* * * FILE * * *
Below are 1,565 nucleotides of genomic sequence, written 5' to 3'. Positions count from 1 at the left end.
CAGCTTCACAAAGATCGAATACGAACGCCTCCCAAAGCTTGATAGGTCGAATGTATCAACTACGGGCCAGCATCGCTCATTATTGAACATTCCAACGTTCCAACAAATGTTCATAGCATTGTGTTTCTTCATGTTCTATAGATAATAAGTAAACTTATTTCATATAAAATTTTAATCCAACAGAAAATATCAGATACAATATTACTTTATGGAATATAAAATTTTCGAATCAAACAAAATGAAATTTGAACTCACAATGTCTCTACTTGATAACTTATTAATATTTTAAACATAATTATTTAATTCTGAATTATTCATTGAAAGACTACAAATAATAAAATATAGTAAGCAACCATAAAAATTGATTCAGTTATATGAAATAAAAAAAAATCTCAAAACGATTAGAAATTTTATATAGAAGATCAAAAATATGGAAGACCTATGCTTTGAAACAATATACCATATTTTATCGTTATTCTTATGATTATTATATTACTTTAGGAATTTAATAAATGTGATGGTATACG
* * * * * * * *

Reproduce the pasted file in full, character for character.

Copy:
Below are 1,565 nucleotides of genomic sequence, written 5' to 3'. Positions count from 1 at the left end.
CAGCTTCACAAAGATCGAATACGAACGCCTCCCAAAGCTTGATAGGTCGAATGTATCAACTACGGGCCAGCATCGCTCATTATTGAACATTCCAACGTTCCAACAAATGTTCATAGCATTGTGTTTCTTCATGTTCTATAGATAATAAGTAAACTTATTTCATATAAAATTTTAATCCAACAGAAAATATCAGATACAATATTACTTTATGGAATATAAAATTTTCGAATCAAACAAAATGAAATTTGAACTCACAATGTCTCTACTTGATAACTTATTAATATTTTAAACATAATTATTTAATTCTGAATTATTCATTGAAAGACTACAAATAATAAAATATAGTAAGCAACCATAAAAATTGATTCAGTTATATGAAATAAAAAAAAATCTCAAAACGATTAGAAATTTTATATAGAAGATCAAAAATATGGAAGACCTATGCTTTGAAACAATATACCATATTTTATCGTTATTCTTATGATTATTATATTACTTTAGGAATTTAATAAATGTGATGGTATACG